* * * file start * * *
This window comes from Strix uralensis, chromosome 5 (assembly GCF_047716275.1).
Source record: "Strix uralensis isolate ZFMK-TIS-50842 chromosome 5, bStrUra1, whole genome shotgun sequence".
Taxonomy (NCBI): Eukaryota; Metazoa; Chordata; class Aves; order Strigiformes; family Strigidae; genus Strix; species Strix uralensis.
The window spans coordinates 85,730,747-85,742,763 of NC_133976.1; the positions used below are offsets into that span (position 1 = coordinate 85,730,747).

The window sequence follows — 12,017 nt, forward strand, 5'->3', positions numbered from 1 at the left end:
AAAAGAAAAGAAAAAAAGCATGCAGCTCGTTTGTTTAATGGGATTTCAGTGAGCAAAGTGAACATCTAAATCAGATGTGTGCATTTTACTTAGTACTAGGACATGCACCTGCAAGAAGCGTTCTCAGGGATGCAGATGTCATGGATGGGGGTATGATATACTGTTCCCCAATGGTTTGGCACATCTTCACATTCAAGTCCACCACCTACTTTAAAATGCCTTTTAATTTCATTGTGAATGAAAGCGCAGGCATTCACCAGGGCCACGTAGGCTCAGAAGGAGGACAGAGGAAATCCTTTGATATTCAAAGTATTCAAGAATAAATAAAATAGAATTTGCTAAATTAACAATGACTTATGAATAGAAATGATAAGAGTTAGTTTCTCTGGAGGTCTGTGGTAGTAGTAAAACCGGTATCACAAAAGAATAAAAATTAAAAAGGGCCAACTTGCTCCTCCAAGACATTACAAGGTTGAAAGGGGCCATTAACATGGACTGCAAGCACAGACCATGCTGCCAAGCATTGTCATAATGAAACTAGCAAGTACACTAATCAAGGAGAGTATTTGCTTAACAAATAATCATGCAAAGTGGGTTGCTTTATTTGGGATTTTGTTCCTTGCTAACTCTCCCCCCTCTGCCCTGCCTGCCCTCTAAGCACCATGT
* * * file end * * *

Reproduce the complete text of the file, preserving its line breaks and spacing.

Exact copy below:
This window comes from Strix uralensis, chromosome 5 (assembly GCF_047716275.1).
Source record: "Strix uralensis isolate ZFMK-TIS-50842 chromosome 5, bStrUra1, whole genome shotgun sequence".
Taxonomy (NCBI): Eukaryota; Metazoa; Chordata; class Aves; order Strigiformes; family Strigidae; genus Strix; species Strix uralensis.
The window spans coordinates 85,730,747-85,742,763 of NC_133976.1; the positions used below are offsets into that span (position 1 = coordinate 85,730,747).

The window sequence follows — 12,017 nt, forward strand, 5'->3', positions numbered from 1 at the left end:
AAAAGAAAAGAAAAAAAGCATGCAGCTCGTTTGTTTAATGGGATTTCAGTGAGCAAAGTGAACATCTAAATCAGATGTGTGCATTTTACTTAGTACTAGGACATGCACCTGCAAGAAGCGTTCTCAGGGATGCAGATGTCATGGATGGGGGTATGATATACTGTTCCCCAATGGTTTGGCACATCTTCACATTCAAGTCCACCACCTACTTTAAAATGCCTTTTAATTTCATTGTGAATGAAAGCGCAGGCATTCACCAGGGCCACGTAGGCTCAGAAGGAGGACAGAGGAAATCCTTTGATATTCAAAGTATTCAAGAATAAATAAAATAGAATTTGCTAAATTAACAATGACTTATGAATAGAAATGATAAGAGTTAGTTTCTCTGGAGGTCTGTGGTAGTAGTAAAACCGGTATCACAAAAGAATAAAAATTAAAAAGGGCCAACTTGCTCCTCCAAGACATTACAAGGTTGAAAGGGGCCATTAACATGGACTGCAAGCACAGACCATGCTGCCAAGCATTGTCATAATGAAACTAGCAAGTACACTAATCAAGGAGAGTATTTGCTTAACAAATAATCATGCAAAGTGGGTTGCTTTATTTGGGATTTTGTTCCTTGCTAACTCTCCCCCCTCTGCCCTGCCTGCCCTCTAAGCACCATGT